Creating more sustainable campuses: Bikes on campus

Bikes are a common sight on business school campuses around the world and are very popular with both students and staff alike. In this edition of “creating more sustainable campuses,” we look at a variety of innovative ways that campuses and the cities that they are located in are becoming more bike friendly.

  • In 2011 the League of American Bicyclists awarded a range of campuses across the US Bike Friendly University Awards. University of California Davis, who was awarded gold, offers Summer Bicycle Storage and regular auctions on campus and on eBay to sell abandoned and unclaimed bicycles. Students also have access to courses on bike repair and maintenance on campus. Other winners included University of Wisconsin-Madison  University of Maryland, University of Colorado.
  • Stanford has over 12,000 bike racks on campus and maps showing bike paths on and off campus. Students also have access to a range of bike safety repair stands where they can make minor repairs and pump their tires for free as well as free rentals of folding bikes. All this is organized by Stanford’s campus bicycle coordinator.
  • The University of Oregon’s Outdoor Program’s Bike Program, which provides bike loans, a free shop, and education on campus, is entirely student funded and operated.
  • In a project designed to increase awareness about alternative modes of transportation, faculty and Staff at Grenoble Ecole de Management in France have access to electric bicycles 4 weeks each year (trial phase), which are reservable for a 24 hour period free of charge. The school also has over 100 covered car parking spaces that have been turned into bike parking for the growing number of bikes on campus.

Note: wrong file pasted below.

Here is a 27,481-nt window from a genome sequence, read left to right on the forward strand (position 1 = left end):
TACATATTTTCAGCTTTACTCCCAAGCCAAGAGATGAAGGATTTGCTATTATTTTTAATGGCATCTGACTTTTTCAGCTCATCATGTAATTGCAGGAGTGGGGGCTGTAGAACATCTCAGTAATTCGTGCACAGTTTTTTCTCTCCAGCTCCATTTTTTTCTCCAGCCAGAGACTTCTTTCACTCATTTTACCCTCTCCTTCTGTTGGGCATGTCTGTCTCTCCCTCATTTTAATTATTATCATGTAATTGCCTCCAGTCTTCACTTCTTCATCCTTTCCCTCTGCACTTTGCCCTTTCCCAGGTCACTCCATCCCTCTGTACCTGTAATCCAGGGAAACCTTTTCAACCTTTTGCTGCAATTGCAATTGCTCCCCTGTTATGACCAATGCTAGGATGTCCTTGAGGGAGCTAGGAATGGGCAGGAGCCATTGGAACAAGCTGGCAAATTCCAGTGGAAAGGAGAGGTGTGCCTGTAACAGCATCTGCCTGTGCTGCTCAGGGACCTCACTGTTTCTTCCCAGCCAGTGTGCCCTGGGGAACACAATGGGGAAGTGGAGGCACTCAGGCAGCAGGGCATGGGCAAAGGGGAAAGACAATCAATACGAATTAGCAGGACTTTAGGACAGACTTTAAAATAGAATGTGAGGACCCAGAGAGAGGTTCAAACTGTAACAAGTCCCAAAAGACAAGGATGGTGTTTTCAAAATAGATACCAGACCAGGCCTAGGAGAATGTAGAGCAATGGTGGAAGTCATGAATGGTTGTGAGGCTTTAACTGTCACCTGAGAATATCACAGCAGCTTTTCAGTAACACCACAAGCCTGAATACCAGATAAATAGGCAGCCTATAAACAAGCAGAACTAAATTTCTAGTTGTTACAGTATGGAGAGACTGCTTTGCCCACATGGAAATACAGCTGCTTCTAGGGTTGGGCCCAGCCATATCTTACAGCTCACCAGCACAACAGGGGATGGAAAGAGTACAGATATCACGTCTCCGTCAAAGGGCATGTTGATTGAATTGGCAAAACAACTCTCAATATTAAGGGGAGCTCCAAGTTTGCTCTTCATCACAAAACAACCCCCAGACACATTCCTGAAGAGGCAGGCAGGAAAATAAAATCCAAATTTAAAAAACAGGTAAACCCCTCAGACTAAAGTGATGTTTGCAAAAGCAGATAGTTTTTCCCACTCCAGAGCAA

• A growing number of schools, including Winchester Business School, offer subsidies and/or interest free loans for staff interested in buying bicycles for their daily commute to campus.
  • Newcastle University in the UK has a self-service bike sharing system called WhipBikes. Faculty and students pay a one-time registration fee that enables them to use any of the 150 bikes scattered across campus. If they want to use a bike, they simply pick the one they want and text its number to WhipBikes, which replies with the lock code for that bike.
  • Cities around the world are putting in free public bike systems, which are being used extensively by students.  At John Molson School of Business, Concordia University students have access to Montreal’s extensive public bike system, which features over 5,000 bikes and 400 stations, many on/near campus. Similar systems can be found on campuses around the world, including in Barcelona, Paris, Amsterdam and across Asia.
  • For students from Copenhagen Business School, Norwegian gas company Statoil has equipped five of its stations across the city with Cykelpleje centers dedicated to bicycle maintenance and repair. Students of Pamplin School of Business Administration, University of Portland travelling through Portland International Airport have a special bike repair section in the lower terminal, where they can take apart and reassemble their bikes, as well as several bike paths connecting the airport with the city.

Does your campus promote bike use in an innovative way? Please share your experiences and stories in the comments area below.

One Response to Creating more sustainable campuses: Bikes on campus

  1. Pingback: 2012 Summary of Best Practices in Responsible Management Education (Part 2) « unprme

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